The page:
I believe it is incumbent on this chamber to hold the minister and the government to their promise. I took it as a promise. I think we need to be on it. This is not so much a question as a commitment on our behalf, maybe others, to make sure this happens so that we are in line and everything is in order as it should be, as opposed to an accidental fixing of errors here and there.

Senator Cordy [ - ]

Sometimes a statement is very valuable. Your statement was, indeed, very valuable. I think that we should each make that commitment to do something about it in the very near future. I thank you for your leadership at the committee.

Hon. Patricia Bovey [ - ]

Senator Cordy, would you take another question?

Senator Cordy [ - ]

Yes, I will.

Senator Bovey [ - ]

Senator Cordy, I would like to thank you for your sponsorship of this bill. I just want to clarify if you heard what I heard from some of the witnesses.

Of the 185,000 people who will be affected by this, did we not hear that most of them were women and most of them over 80? Many of them are widowed or living alone.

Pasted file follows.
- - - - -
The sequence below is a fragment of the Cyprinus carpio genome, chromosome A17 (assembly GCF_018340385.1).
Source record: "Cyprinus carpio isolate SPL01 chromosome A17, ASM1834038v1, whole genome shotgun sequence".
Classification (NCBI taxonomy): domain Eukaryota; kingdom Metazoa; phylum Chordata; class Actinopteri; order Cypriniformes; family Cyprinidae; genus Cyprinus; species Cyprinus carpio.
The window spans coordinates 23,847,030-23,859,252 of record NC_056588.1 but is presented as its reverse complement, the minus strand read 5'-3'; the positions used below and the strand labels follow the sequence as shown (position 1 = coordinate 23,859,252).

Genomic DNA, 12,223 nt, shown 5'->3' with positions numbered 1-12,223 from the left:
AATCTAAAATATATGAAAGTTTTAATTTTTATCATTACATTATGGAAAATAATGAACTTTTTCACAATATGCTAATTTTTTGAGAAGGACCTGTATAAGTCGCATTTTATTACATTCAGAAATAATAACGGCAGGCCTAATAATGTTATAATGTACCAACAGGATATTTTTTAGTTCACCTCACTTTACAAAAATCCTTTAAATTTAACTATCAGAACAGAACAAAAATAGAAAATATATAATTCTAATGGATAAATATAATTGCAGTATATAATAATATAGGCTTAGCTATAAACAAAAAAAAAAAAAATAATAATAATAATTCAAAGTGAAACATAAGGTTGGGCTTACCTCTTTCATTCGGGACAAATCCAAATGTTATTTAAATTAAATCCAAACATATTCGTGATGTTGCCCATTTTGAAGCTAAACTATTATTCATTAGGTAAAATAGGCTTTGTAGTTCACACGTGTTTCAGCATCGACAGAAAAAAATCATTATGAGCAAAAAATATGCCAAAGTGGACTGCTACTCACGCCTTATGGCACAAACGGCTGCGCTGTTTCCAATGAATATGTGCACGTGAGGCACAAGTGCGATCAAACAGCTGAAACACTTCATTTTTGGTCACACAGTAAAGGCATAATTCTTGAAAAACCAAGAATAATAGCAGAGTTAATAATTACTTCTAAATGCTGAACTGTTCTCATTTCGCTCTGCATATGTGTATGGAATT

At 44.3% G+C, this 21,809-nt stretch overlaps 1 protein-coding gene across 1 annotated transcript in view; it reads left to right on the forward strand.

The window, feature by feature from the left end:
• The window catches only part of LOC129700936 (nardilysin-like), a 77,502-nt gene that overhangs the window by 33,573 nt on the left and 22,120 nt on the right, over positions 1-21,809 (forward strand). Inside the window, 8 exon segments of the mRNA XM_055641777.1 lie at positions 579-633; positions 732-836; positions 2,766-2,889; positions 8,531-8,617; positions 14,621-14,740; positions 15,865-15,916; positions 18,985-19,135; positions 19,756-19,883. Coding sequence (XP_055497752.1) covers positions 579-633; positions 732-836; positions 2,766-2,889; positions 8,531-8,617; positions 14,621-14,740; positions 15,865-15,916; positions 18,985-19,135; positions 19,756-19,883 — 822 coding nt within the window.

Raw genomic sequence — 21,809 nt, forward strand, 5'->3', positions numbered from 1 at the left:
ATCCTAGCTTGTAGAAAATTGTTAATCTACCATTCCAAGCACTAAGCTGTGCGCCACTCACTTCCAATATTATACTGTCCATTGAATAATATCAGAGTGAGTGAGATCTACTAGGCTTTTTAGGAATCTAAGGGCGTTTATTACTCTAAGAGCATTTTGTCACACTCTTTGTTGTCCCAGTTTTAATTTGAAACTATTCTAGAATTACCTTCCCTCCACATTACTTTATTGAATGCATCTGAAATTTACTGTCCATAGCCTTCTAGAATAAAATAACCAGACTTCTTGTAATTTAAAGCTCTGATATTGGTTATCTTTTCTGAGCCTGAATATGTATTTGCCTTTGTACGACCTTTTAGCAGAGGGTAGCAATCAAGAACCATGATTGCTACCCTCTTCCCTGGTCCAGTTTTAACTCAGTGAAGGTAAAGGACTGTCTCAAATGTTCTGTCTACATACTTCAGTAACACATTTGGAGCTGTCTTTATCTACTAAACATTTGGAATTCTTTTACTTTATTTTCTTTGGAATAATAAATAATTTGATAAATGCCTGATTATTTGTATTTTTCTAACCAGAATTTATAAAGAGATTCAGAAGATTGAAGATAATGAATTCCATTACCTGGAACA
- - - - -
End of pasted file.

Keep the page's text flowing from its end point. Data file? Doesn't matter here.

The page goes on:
When the question was posed, what would the effect be if this was not passed, did we not hear, as a committee, that it would be disastrous?

Senator Cordy [ - ]

Thank you very much. That’s a really good question.

Of course, we heard from witnesses that it would be devastating. As I said earlier, every witness who appeared before the committee, every witness, said this had to be passed immediately.

They went into great length to talk about other ways that we should be helping seniors, that this should not be the end, that we have one piece of seniors’ legislation to help them and then another one in a few years’ time.

It’s very important that we look at policies and financial help for seniors who are living on the edge and just barely making it from paycheque to paycheque. We heard of very poor situations that seniors are living in overall.

Thank you very much, Senator Bovey.

Hon. Terry M. Mercer [ - ]

I have another question for Senator Cordy.

Senator Cordy, I appreciate the fact that we have heard good words from public servants, and perhaps even the minister, that this will be fixed sometime in the future.